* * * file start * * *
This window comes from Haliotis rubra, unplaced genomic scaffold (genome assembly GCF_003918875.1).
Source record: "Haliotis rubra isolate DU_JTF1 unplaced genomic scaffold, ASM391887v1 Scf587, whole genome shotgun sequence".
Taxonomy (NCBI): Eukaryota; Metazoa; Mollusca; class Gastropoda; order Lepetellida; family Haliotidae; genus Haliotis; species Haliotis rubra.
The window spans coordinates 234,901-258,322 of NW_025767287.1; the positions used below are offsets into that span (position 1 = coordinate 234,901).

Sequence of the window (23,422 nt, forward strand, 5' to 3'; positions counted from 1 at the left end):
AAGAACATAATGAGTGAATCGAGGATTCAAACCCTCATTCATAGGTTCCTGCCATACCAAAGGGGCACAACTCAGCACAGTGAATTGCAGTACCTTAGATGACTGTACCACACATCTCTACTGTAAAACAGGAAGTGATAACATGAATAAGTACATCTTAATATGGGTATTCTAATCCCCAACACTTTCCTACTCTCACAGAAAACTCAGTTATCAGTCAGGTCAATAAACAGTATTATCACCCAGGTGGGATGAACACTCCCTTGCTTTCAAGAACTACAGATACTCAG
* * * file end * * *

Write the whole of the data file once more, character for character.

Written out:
This window comes from Haliotis rubra, unplaced genomic scaffold (genome assembly GCF_003918875.1).
Source record: "Haliotis rubra isolate DU_JTF1 unplaced genomic scaffold, ASM391887v1 Scf587, whole genome shotgun sequence".
Taxonomy (NCBI): Eukaryota; Metazoa; Mollusca; class Gastropoda; order Lepetellida; family Haliotidae; genus Haliotis; species Haliotis rubra.
The window spans coordinates 234,901-258,322 of NW_025767287.1; the positions used below are offsets into that span (position 1 = coordinate 234,901).

Sequence of the window (23,422 nt, forward strand, 5' to 3'; positions counted from 1 at the left end):
AAGAACATAATGAGTGAATCGAGGATTCAAACCCTCATTCATAGGTTCCTGCCATACCAAAGGGGCACAACTCAGCACAGTGAATTGCAGTACCTTAGATGACTGTACCACACATCTCTACTGTAAAACAGGAAGTGATAACATGAATAAGTACATCTTAATATGGGTATTCTAATCCCCAACACTTTCCTACTCTCACAGAAAACTCAGTTATCAGTCAGGTCAATAAACAGTATTATCACCCAGGTGGGATGAACACTCCCTTGCTTTCAAGAACTACAGATACTCAG